Writers spend a lot of time and energy fretting about and suffering over rejection. That’s understandable. As an agent, I get rejection letters every day for my clients’ submissions. It feels a little like going to the dentist. We have a lot of posts on “Ask the Agent” analyzing this painful subject. Today I want to repost an article by a book acquisition editor, Anna Leinberger, of Berrett-Koehler Books. It’s good to see what the other side has to say about this.
On Vulnerability and the Submissions Process
Submitting your written work to a publisher or an agent is one of the most terrifying things a writer experiences and, even worse, one that any writer must constantly repeat. Vulnerability is an inextricable element of the publishing process, and it is not something that humans particularly like, and not one we do well. An author is virtually guaranteed to be rejected most of the time, especially when starting out. Adding insult to injury, the rejection does not necessarily end once you have been published. Truly, it does not end until you are E.L. James; the editors I work with regularly reject book proposals from authors we have already published if we think the new proposed book is not ready, if their last book did not sell well, or we don’t think there is a market for the new topic (etc.)
Humans are really good at protecting themselves from this traumatic experience. We build glass castles around ourselves- elaborate constructions built of justifications, defensiveness, and preemptive strikes. Query letters are full of flashy language designed to get an editor to take note; letters contain demands: “respond promptly” in an attempt to grasp some power in the relationship. Here is the thing though- none of those tactics work. Tactics don’t work. The only thing that is going to catch my eye is a great idea that is plainly stated. That is it. There is no secret, no elaborate scheme that will convince me that your idea is great if it is not great. If it is, and a host of other elements are in place (people know who you are, you have credibility, the market is not already saturated, we did not just publish two other books on the topic, I am personally interested….and on) you will have a shot at being published.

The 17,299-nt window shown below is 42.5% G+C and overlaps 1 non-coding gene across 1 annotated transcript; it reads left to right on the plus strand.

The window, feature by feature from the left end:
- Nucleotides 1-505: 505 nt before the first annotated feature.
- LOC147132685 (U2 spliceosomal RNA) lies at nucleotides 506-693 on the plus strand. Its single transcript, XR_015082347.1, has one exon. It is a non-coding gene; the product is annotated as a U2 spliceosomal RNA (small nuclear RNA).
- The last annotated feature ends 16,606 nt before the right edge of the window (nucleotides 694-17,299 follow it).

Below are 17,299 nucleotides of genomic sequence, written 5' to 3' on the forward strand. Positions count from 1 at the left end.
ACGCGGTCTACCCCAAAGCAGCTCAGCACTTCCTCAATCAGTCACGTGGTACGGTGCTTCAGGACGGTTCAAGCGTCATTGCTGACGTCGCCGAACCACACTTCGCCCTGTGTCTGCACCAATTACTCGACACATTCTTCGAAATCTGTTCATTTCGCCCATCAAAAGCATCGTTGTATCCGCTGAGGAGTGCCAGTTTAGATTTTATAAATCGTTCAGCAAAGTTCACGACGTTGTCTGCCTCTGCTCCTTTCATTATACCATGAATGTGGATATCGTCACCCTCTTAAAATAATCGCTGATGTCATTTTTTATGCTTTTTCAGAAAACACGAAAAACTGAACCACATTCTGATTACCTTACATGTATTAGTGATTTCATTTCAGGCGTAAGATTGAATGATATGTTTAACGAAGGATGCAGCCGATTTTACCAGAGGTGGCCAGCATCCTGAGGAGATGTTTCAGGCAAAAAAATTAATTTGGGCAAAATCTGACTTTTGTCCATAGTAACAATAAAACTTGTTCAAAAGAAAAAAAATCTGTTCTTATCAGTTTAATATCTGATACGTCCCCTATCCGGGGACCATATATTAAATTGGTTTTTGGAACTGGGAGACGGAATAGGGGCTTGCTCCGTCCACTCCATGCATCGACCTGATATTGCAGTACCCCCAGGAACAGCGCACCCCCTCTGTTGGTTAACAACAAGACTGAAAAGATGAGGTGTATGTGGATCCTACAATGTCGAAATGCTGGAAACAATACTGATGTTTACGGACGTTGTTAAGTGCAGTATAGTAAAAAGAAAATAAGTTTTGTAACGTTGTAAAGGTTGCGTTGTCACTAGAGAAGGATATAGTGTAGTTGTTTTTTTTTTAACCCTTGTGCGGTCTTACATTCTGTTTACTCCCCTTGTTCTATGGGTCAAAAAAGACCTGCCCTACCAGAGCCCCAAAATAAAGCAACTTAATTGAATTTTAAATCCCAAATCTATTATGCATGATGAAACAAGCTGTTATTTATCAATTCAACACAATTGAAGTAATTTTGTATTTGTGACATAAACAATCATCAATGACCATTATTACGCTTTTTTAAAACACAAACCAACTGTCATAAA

Glass Houses Are Not Actually Safe.
Humans love these glass houses because they offer us the illusion of safety. “I must have messed up the cover letter!” or “My hook was not strong enough!” or “My idea is genius, it is just that I don’t have a platform and that stinking publisher is only after money!” But it is a fallacy. When the glass house shatters, the only thing you are left with is that the idea or your platform was not ready. It is the most human thing to try every mental trick possible to protect yourself from the idea that your book was not up to snuff. But in blaming it on a typo in your cover letter, rather than facing the cold hard truth, you are losing a profound opportunity to face reality and choose to make your project better.
Be terrified. Put your work out there. Accept the news that it is not ready yet. Take every piece of feedback you can get your hands on, and be brutal with yourself. Don’t waste brain power creating elaborate judgments and justifications. As painful and scary as you might find it, face the rejection, look it in the eye, and squeeze every last piece of useful information out of it. When you have done that, move forward again. Be vulnerable again, and again, and again.
About Anna Leinberger
Anna is a writer and editor at Berrett-Koehler Publishers in Oakland, CA. You can follow her on twitter or Medium for more on writing, editing, and literary witchcraft.